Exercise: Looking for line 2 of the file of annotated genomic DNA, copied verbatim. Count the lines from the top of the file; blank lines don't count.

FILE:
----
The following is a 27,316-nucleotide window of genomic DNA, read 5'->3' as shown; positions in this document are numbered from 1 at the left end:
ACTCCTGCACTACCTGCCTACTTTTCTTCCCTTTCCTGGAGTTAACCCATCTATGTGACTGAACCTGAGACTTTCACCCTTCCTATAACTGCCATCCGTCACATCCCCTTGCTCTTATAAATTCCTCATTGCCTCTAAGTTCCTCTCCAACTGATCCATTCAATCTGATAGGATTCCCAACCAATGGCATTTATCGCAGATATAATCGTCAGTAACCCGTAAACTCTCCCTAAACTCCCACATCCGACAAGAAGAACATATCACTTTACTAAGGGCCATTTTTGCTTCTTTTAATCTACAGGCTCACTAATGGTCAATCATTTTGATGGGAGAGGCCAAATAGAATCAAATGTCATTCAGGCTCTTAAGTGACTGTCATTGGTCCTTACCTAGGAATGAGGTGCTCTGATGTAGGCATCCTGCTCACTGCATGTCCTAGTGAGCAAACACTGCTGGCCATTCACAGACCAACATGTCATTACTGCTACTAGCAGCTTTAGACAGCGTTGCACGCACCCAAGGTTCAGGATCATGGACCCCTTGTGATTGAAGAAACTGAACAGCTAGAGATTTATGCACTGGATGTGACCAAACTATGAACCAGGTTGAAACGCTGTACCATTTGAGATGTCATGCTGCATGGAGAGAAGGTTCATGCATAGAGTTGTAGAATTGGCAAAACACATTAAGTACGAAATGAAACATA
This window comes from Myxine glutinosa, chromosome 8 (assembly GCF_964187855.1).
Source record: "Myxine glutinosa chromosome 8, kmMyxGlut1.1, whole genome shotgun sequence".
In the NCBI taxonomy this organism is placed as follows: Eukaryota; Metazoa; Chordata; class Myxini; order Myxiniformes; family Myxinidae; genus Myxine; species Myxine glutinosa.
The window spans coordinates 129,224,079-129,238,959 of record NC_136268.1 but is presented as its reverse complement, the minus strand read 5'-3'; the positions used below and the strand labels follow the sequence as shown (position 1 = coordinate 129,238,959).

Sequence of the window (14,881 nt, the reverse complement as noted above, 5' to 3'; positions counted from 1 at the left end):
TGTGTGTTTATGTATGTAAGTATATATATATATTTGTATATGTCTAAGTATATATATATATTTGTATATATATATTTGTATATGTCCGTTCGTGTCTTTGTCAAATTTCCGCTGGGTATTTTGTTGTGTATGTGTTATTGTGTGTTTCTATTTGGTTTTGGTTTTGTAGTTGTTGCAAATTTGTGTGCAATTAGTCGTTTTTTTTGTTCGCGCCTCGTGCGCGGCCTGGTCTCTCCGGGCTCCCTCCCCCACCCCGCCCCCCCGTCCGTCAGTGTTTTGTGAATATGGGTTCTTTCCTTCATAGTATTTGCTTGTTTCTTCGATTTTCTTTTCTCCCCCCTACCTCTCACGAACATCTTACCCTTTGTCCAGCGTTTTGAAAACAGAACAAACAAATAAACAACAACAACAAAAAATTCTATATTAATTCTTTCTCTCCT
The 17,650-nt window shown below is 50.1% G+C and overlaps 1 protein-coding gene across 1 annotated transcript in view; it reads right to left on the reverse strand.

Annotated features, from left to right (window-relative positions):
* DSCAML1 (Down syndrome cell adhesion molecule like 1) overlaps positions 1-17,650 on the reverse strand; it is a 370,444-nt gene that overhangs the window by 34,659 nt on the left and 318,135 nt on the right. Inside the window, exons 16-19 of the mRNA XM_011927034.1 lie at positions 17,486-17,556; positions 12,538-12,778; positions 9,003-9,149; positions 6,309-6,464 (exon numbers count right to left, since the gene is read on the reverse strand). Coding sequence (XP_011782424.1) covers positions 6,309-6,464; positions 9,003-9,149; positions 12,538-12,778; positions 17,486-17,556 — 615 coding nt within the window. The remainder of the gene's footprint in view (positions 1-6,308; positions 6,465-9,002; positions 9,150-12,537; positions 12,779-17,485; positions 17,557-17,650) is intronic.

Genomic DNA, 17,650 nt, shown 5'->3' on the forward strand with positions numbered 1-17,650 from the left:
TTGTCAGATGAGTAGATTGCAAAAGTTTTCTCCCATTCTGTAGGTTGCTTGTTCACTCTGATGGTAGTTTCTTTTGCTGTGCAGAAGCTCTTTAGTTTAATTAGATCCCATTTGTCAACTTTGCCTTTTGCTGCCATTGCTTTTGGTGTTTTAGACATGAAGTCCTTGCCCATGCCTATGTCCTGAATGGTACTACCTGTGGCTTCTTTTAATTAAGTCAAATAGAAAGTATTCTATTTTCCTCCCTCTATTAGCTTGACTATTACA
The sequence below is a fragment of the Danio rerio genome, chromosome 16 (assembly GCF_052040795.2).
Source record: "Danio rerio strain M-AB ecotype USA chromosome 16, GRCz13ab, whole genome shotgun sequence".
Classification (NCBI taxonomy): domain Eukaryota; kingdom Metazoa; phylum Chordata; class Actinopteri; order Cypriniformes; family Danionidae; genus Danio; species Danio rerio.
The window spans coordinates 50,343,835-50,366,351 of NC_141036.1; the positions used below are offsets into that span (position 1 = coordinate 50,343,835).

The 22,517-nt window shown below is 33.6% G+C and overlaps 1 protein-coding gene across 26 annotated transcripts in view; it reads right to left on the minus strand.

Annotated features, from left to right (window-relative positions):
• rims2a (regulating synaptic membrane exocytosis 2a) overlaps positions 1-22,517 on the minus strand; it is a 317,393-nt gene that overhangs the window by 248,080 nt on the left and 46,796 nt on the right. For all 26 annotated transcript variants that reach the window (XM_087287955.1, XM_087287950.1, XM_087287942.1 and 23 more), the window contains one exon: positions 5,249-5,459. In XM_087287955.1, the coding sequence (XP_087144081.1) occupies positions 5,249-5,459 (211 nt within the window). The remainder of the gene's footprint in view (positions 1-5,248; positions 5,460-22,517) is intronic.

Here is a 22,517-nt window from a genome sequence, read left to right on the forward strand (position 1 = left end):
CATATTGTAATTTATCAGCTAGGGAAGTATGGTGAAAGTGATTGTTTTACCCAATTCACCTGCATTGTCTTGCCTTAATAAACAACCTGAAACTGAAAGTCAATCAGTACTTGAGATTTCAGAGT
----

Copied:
ACTCCTGCACTACCTGCCTACTTTTCTTCCCTTTCCTGGAGTTAACCCATCTATGTGACTGAACCTGAGACTTTCACCCTTCCTATAACTGCCATCCGTCACATCCCCTTGCTCTTATAAATTCCTCATTGCCTCTAAGTTCCTCTCCAACTGATCCATTCAATCTGATAGGATTCCCAACCAATGGCATTTATCGCAGATATAATCGTCAGTAACCCGTAAACTCTCCCTAAACTCCCACATCCGACAAGAAGAACATATCACTTTACTAAGGGCCATTTTTGCTTCTTTTAATCTACAGGCTCACTAATGGTCAATCATTTTGATGGGAGAGGCCAAATAGAATCAAATGTCATTCAGGCTCTTAAGTGACTGTCATTGGTCCTTACCTAGGAATGAGGTGCTCTGATGTAGGCATCCTGCTCACTGCATGTCCTAGTGAGCAAACACTGCTGGCCATTCACAGACCAACATGTCATTACTGCTACTAGCAGCTTTAGACAGCGTTGCACGCACCCAAGGTTCAGGATCATGGACCCCTTGTGATTGAAGAAACTGAACAGCTAGAGATTTATGCACTGGATGTGACCAAACTATGAACCAGGTTGAAACGCTGTACCATTTGAGATGTCATGCTGCATGGAGAGAAGGTTCATGCATAGAGTTGTAGAATTGGCAAAACACATTAAGTACGAAATGAAACATA